Studio: international art — 25.1902

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IV. H. Bidlake

ABIRMINGHAM ARCHITECT— of his preference he argues that in past times the
W. H. BIDLAKE. BY A. S. house, built more or less according to traditional
WAINWRIGHT rules by the workmen of the district, was the simple

and direct outcome of those rules applied to the
There is probably no architect in wants of the owner and to the limitations of the
Birmingham who has influenced and guided the site and local materials. It is because some special
younger men of his profession to the same extent as architectural effort has been made that much good
Mr. W. H. Bidlake. house-building has been marred, and the "suburban

Though his earlier architectural training was villa " has become so painfully obtrusive,
acquired in London, where, amongst other awards In fact, the "suburban villa," with samples of
for special merit he gained the R.I.B.A. Pugin every manner of building—brick, half timber, tile
Travelling Scholarship, he has, since his residence hanging, and rough cast—all crowded into the
in Birmingham, closely identified himself not only space of one small house, with the addition,
with his profession, but with its highest ideals, and, perhaps, of terra-cotta string courses and carved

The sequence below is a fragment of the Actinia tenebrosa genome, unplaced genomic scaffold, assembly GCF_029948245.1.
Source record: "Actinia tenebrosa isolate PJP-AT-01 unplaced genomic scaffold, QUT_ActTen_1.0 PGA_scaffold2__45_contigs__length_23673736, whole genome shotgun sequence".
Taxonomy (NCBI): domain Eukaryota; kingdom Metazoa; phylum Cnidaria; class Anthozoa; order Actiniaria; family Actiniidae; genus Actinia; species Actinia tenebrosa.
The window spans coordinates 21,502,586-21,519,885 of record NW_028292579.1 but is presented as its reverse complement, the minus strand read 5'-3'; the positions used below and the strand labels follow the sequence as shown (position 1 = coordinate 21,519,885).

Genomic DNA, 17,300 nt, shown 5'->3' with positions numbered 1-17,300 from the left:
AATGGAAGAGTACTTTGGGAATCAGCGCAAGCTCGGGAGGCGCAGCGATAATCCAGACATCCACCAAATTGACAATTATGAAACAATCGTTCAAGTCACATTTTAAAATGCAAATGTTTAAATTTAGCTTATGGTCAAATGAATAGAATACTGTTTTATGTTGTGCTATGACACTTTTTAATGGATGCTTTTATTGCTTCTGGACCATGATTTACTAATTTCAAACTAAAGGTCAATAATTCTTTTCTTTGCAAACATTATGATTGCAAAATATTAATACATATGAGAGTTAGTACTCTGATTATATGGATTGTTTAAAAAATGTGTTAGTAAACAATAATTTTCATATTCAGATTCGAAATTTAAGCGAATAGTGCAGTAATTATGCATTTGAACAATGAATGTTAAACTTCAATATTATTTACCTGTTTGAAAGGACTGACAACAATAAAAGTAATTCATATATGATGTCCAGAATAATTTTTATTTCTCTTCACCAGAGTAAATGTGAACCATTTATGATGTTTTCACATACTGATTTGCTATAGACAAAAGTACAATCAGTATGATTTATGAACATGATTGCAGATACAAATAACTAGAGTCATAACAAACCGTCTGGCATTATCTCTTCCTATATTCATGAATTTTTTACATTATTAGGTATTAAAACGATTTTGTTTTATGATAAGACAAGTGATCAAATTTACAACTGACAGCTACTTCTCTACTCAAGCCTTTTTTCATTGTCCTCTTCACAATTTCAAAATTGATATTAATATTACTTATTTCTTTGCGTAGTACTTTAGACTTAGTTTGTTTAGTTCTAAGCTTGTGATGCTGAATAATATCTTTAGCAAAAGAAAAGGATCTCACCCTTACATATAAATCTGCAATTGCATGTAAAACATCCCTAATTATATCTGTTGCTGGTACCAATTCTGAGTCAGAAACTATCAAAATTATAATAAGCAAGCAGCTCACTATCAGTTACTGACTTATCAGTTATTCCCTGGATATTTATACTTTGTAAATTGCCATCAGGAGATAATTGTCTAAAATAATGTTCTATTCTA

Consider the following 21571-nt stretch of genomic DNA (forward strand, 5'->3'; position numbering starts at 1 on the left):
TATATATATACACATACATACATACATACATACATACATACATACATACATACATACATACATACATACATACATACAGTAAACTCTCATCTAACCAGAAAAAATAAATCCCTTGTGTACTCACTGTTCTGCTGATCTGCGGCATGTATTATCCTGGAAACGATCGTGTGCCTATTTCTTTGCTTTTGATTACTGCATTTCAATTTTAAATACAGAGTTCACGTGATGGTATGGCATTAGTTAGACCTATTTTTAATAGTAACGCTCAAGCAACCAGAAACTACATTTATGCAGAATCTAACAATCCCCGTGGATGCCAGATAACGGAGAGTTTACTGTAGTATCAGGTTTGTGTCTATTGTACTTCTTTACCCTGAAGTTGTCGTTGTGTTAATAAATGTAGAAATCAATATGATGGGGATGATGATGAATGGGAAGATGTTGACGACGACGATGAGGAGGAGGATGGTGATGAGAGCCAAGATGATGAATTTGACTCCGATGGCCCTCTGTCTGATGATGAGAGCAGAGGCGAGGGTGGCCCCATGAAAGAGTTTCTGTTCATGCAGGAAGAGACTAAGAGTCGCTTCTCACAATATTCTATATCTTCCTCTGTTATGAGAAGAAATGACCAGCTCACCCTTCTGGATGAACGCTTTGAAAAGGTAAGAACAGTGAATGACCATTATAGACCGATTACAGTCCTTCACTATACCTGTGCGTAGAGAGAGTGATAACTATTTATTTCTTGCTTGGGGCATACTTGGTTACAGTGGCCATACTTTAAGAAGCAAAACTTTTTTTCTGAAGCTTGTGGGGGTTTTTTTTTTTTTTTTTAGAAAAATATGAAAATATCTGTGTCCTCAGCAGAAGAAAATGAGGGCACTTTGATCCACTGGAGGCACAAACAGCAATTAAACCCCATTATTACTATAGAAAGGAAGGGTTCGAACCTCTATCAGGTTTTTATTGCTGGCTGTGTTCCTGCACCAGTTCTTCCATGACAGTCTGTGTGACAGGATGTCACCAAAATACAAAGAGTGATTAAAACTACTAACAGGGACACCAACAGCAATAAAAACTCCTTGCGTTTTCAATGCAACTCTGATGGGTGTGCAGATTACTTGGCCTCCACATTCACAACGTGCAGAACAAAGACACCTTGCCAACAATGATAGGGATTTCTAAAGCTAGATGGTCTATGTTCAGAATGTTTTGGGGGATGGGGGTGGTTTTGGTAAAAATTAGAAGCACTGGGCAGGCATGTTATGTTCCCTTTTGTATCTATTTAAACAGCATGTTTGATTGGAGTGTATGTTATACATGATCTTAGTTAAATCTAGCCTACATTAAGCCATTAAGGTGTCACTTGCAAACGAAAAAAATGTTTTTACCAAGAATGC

above all, with its teaching. stone lintels, which must be provided, as every

For ten years he was instructor at the Central Art sane man knows, at the cost of the general excel-
School in Margaret Street, until pressure of work lence of material and workmanship, is to Mr.
compelled him to relinquish a position in which Bidlake an ever-present example of the very points
he holds the remark-
able record of never

having once missed a 'ihhhp • y„'

class or lecture through K^Hgb^^^|. |

the whole of his tenure HK

of office. He still re- H^^RHh»HH|^K'^H^-v

tains the post of lecturer HBRsbPP^'* lg -vgds\

upon Architectural HSSBbTIP^ W1 A

History at the school. Bmif^asarK :
With Mr. Bidlake's Blp'

public buildings this EJWf^n"
article does not con-
cern itself, nor is it i( ....
necessary to more than gife^.

record in passing his I ttfc^/f nl

great love of Gothic, fcj-"',.>"' /' X&'.'-f VjSMl
and his belief in its -"sS*1 ; S , iajs^.-'i&filfflS

vitality. k. faj; • f^jimmKSs^r-

The Kyrle Hall in hW^^P 'llWP^"^ :i
Birmingham, and St. MEggM j«Mt\ • :.'|P§|a
Agatha's and St. Os- BjOpBR Jl '"""Sfe

wald's churches, are HHpwjHRfe^|U^p
amongst his notable . Si^JS8§P®;^\ ■»> **

achievements; but it -■■

is of his work as a ^^S^^^f '^w^^^^^^^^^^^^^^^^^Si

designer and builder of MfrnFlfflll^^
private houses, and of j|j8SBai£»i£*^

the principles under- o £raB^<5%w^

lying his work, that we i)% ■'&a5&Bmm$s ■ J'" :^^^nTniX^^Jv^^^^^^^^^

wish to speak here. pIBBIIP^Upsl^^

Mr. Bidlake takes r'lBilsfaBEiisliM ■
exception to the term 7, ^^-^ - ' j/ jurtjfiESffi^

"Domestic Architec- *'■ - AtEffimB^BwKS^^Hi^MMMB^S'^K WlSfifiMB

ture," and prefers ' .^m^-''. ^WKKS.«BPi

rather "Domestic

Building." In support "woodgate," four oaks, nhar hirmingham w. h. bidlake, architect

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